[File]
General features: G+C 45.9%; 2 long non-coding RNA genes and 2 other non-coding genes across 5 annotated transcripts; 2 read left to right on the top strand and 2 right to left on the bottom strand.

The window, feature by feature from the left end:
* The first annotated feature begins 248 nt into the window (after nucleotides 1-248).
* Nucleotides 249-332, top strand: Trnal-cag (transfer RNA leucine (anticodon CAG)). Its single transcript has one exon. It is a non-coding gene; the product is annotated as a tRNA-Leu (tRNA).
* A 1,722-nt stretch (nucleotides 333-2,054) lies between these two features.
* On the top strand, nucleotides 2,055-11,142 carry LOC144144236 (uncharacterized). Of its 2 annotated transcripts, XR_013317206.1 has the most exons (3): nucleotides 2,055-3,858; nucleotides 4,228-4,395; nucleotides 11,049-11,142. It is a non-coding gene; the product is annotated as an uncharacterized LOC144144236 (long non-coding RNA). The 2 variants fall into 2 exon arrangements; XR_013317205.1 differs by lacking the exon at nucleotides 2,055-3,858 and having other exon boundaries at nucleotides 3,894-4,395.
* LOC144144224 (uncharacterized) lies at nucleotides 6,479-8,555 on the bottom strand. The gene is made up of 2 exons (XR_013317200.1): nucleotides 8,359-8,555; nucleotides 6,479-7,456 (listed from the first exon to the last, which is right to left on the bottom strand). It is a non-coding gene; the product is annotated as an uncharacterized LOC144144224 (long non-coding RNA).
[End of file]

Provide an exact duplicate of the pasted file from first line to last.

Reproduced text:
General features: G+C 45.9%; 2 long non-coding RNA genes and 2 other non-coding genes across 5 annotated transcripts; 2 read left to right on the top strand and 2 right to left on the bottom strand.

The window, feature by feature from the left end:
* The first annotated feature begins 248 nt into the window (after nucleotides 1-248).
* Nucleotides 249-332, top strand: Trnal-cag (transfer RNA leucine (anticodon CAG)). Its single transcript has one exon. It is a non-coding gene; the product is annotated as a tRNA-Leu (tRNA).
* A 1,722-nt stretch (nucleotides 333-2,054) lies between these two features.
* On the top strand, nucleotides 2,055-11,142 carry LOC144144236 (uncharacterized). Of its 2 annotated transcripts, XR_013317206.1 has the most exons (3): nucleotides 2,055-3,858; nucleotides 4,228-4,395; nucleotides 11,049-11,142. It is a non-coding gene; the product is annotated as an uncharacterized LOC144144236 (long non-coding RNA). The 2 variants fall into 2 exon arrangements; XR_013317205.1 differs by lacking the exon at nucleotides 2,055-3,858 and having other exon boundaries at nucleotides 3,894-4,395.
* LOC144144224 (uncharacterized) lies at nucleotides 6,479-8,555 on the bottom strand. The gene is made up of 2 exons (XR_013317200.1): nucleotides 8,359-8,555; nucleotides 6,479-7,456 (listed from the first exon to the last, which is right to left on the bottom strand). It is a non-coding gene; the product is annotated as an uncharacterized LOC144144224 (long non-coding RNA).